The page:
How our brains influence language change

Our language is changing constantly. Researchers of the University of Vienna found that, over centuries, frequently occurring speech sound patterns get even more frequent. The reason for this development is that our brain ...

Identifying the basic structure of the language of fungi

Andrew Adamatzk, a professor at the University of the West of England's Unconventional Computing Laboratory, UWE, in the U.K. has found that the electrical signal clusters sent by several types of fungi resemble human vocabularies. ...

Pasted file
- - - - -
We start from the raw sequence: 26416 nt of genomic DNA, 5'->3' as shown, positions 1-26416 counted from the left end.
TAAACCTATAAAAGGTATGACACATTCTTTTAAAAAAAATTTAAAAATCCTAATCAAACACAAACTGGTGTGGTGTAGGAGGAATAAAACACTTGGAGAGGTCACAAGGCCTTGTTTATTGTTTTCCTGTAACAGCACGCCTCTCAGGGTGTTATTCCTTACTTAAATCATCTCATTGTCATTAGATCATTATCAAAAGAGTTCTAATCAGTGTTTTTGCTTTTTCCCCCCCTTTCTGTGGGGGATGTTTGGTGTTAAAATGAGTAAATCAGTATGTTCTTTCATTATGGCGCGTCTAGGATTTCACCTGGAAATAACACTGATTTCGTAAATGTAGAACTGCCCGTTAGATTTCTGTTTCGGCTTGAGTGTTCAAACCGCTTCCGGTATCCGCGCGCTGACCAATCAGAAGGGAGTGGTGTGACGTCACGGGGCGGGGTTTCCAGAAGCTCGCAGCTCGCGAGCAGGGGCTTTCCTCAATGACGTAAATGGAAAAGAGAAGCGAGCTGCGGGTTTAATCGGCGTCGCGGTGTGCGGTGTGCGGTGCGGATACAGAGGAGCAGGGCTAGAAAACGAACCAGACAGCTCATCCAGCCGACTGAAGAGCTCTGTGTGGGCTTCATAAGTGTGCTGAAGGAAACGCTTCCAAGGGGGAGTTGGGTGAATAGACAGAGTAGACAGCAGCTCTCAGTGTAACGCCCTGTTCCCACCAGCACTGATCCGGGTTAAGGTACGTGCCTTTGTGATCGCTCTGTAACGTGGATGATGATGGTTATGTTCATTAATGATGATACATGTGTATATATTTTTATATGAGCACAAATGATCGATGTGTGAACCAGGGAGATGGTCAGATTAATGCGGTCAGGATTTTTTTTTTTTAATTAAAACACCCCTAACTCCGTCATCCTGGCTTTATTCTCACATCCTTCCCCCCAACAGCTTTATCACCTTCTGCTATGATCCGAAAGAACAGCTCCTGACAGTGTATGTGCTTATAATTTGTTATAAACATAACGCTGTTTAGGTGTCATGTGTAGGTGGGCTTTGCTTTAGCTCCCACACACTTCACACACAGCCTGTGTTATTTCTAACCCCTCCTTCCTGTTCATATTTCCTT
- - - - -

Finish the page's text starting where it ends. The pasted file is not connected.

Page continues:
Authors use they/them pronouns less frequently in publications

More people are using "they/them" pronouns to signal their gender identity, but writers tend to avoid using "they" to refer to a single person, according to a new study by the University of North Carolina at Chapel Hill.

Non-English-language science could help save biodiversity

It is commonly assumed that any important scientific knowledge would be available in English, and so scientific knowledge used in international studies is predominantly sourced from English-language documents. But is this ...

page 2 from 14